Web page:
Unit 4

Token Bus

You will recall that on a CSMA/CD LAN, nodes vie for the ability to transmit messages on a first-come, first-served basis. Ties are broken by nodes waiting a random time interval before trying to retransmit the frame. A problem with this approach is that, under conditions of maximum network activity, a node can get "unlucky" and not be able to transmit for a long period of time. CSMA/CD provides no way to guarantee that the wait time won't exceed a given maximum; it's a matter of probability and network load.

Figure 62. Token Bus

The Token Bus protocol was designed to solve this media access control problem. The basic idea of Token Bus is to treat the bus as if it were a "logical ring." This is accomplished as follows. See the Token Bus diagram above.

Each node knows the network address of its successor in the logical ring.
A token is passed from node to node, each node passing the token to its successor on the ring. As with Token Ring, a token looks like a message, except for a header bit saying, "I'm a token."
There is only one token, and only the node which has the token, called the "token holder," can transmit. All other nodes can only receive.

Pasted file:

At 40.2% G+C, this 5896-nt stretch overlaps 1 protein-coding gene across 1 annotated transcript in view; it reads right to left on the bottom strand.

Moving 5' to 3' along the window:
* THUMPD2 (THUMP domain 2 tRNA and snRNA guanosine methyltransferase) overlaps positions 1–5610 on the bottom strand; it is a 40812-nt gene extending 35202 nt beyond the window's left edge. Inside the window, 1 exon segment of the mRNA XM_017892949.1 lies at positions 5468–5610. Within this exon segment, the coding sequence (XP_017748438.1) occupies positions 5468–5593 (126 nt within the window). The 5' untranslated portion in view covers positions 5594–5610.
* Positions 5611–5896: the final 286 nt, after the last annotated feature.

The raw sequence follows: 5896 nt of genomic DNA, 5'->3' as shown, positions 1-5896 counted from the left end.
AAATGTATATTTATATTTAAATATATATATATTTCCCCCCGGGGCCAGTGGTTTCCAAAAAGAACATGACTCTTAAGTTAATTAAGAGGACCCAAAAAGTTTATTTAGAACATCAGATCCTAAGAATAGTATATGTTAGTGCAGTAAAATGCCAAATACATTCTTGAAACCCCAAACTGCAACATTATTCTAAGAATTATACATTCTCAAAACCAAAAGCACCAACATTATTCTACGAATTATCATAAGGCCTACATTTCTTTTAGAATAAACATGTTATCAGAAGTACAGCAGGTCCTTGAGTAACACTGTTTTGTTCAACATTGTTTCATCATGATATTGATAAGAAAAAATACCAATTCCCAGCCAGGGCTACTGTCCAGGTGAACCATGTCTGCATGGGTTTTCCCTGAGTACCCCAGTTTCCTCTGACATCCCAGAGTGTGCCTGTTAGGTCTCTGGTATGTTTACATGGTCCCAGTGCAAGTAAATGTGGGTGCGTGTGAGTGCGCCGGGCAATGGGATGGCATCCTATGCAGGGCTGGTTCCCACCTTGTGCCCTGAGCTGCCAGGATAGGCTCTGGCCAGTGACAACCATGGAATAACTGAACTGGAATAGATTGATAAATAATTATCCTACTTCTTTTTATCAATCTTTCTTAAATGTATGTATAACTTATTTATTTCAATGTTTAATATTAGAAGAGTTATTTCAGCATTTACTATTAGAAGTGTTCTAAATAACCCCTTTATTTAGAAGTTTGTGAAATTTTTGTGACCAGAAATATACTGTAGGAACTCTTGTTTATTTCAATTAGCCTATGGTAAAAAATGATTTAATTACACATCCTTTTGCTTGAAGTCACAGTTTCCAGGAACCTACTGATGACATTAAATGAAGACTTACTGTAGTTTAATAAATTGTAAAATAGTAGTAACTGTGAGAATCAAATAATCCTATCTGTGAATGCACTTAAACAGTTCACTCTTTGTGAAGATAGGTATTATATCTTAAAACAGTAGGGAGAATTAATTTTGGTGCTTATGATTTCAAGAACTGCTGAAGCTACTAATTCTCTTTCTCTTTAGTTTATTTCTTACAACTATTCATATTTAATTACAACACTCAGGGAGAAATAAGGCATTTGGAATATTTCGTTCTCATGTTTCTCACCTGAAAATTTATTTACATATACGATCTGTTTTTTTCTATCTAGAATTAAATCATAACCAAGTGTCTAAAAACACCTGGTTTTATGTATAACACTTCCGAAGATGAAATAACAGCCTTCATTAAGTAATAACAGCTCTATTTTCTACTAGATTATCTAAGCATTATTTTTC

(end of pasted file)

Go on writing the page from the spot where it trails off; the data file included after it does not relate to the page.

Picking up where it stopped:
When a node becomes the token holder by receiving the token, it has a period of time available to it during which it can transmit if it wishes.
If the token holder does not need to transmit, it just passes the token to its successor.
If the token holder needs to transmit, it can do so until its time interval has expired; then it must stop transmitting and send the token onward. This implies a maximum message length, with segmenting of long messages.

As you can see each node is guaranteed the opportunity to transmit within some defined maximum interval. This is not the case with Ethernet bus. This guaranteed access to the network is important for the environment that the Token Bus protocol is aimed — the factory floor. However, this predictability has an associated cost since a significant amount of time that could be used to transmit data messages on a CSMA/CD bus is wasted passing tokens on a Token Bus.

Advantages and Disadvantages of Token Bus

Advantages
 
Uses cable TV cables and parts readily and cheaply available.
Deterministic and able to prioritize traffic.
Short minimum frames.
Excellent performance under conditions of high load.
Broadband can support multiple channels (for example, video and voice).
 
Disadvantages
 
Complex protocol and engineering of equipment.
Expensive; requires modems and repeaters.
Since node must wait for token to come around before transmitting, messages are delayed waiting for token even when network is idle.

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